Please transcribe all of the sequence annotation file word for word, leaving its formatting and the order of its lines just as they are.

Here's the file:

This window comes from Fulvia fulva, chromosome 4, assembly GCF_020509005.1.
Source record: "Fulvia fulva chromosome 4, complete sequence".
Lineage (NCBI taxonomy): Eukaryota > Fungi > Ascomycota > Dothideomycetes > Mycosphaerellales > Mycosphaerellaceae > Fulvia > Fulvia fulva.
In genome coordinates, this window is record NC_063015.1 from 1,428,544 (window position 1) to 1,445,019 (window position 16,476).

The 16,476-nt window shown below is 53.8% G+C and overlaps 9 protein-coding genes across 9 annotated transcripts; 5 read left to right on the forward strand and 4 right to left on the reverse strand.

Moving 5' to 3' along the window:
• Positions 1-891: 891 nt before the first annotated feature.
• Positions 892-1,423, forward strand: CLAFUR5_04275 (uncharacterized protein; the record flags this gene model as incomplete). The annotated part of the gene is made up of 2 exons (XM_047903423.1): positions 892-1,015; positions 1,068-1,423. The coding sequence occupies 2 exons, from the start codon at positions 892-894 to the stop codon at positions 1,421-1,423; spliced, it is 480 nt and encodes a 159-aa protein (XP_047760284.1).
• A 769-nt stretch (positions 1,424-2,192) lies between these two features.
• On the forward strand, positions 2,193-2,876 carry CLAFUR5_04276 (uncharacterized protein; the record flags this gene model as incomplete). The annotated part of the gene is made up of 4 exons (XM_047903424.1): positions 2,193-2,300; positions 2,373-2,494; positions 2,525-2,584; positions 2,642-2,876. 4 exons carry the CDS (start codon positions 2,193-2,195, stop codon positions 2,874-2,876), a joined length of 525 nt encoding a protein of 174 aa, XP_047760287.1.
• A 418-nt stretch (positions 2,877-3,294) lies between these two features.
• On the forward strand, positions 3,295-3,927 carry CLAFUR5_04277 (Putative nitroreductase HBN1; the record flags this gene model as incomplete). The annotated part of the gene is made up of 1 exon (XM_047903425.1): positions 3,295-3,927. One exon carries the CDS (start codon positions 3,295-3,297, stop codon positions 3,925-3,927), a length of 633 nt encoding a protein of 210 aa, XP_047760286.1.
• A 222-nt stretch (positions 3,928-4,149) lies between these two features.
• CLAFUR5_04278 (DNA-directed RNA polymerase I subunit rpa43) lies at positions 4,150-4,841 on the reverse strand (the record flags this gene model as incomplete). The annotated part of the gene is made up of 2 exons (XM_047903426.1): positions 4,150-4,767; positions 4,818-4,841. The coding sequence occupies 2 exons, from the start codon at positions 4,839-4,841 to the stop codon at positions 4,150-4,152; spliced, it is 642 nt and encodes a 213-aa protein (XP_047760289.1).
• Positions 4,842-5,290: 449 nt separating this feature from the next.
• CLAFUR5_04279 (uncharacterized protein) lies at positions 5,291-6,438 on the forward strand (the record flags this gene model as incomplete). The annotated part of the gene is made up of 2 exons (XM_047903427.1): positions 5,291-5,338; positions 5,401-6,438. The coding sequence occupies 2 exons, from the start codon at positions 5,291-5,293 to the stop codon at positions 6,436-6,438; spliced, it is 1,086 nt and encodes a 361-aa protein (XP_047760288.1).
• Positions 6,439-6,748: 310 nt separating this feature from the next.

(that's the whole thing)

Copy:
This window comes from Fulvia fulva, chromosome 4, assembly GCF_020509005.1.
Source record: "Fulvia fulva chromosome 4, complete sequence".
Lineage (NCBI taxonomy): Eukaryota > Fungi > Ascomycota > Dothideomycetes > Mycosphaerellales > Mycosphaerellaceae > Fulvia > Fulvia fulva.
In genome coordinates, this window is record NC_063015.1 from 1,428,544 (window position 1) to 1,445,019 (window position 16,476).

The 16,476-nt window shown below is 53.8% G+C and overlaps 9 protein-coding genes across 9 annotated transcripts; 5 read left to right on the forward strand and 4 right to left on the reverse strand.

Moving 5' to 3' along the window:
• Positions 1-891: 891 nt before the first annotated feature.
• Positions 892-1,423, forward strand: CLAFUR5_04275 (uncharacterized protein; the record flags this gene model as incomplete). The annotated part of the gene is made up of 2 exons (XM_047903423.1): positions 892-1,015; positions 1,068-1,423. The coding sequence occupies 2 exons, from the start codon at positions 892-894 to the stop codon at positions 1,421-1,423; spliced, it is 480 nt and encodes a 159-aa protein (XP_047760284.1).
• A 769-nt stretch (positions 1,424-2,192) lies between these two features.
• On the forward strand, positions 2,193-2,876 carry CLAFUR5_04276 (uncharacterized protein; the record flags this gene model as incomplete). The annotated part of the gene is made up of 4 exons (XM_047903424.1): positions 2,193-2,300; positions 2,373-2,494; positions 2,525-2,584; positions 2,642-2,876. 4 exons carry the CDS (start codon positions 2,193-2,195, stop codon positions 2,874-2,876), a joined length of 525 nt encoding a protein of 174 aa, XP_047760287.1.
• A 418-nt stretch (positions 2,877-3,294) lies between these two features.
• On the forward strand, positions 3,295-3,927 carry CLAFUR5_04277 (Putative nitroreductase HBN1; the record flags this gene model as incomplete). The annotated part of the gene is made up of 1 exon (XM_047903425.1): positions 3,295-3,927. One exon carries the CDS (start codon positions 3,295-3,297, stop codon positions 3,925-3,927), a length of 633 nt encoding a protein of 210 aa, XP_047760286.1.
• A 222-nt stretch (positions 3,928-4,149) lies between these two features.
• CLAFUR5_04278 (DNA-directed RNA polymerase I subunit rpa43) lies at positions 4,150-4,841 on the reverse strand (the record flags this gene model as incomplete). The annotated part of the gene is made up of 2 exons (XM_047903426.1): positions 4,150-4,767; positions 4,818-4,841. The coding sequence occupies 2 exons, from the start codon at positions 4,839-4,841 to the stop codon at positions 4,150-4,152; spliced, it is 642 nt and encodes a 213-aa protein (XP_047760289.1).
• Positions 4,842-5,290: 449 nt separating this feature from the next.
• CLAFUR5_04279 (uncharacterized protein) lies at positions 5,291-6,438 on the forward strand (the record flags this gene model as incomplete). The annotated part of the gene is made up of 2 exons (XM_047903427.1): positions 5,291-5,338; positions 5,401-6,438. The coding sequence occupies 2 exons, from the start codon at positions 5,291-5,293 to the stop codon at positions 6,436-6,438; spliced, it is 1,086 nt and encodes a 361-aa protein (XP_047760288.1).
• Positions 6,439-6,748: 310 nt separating this feature from the next.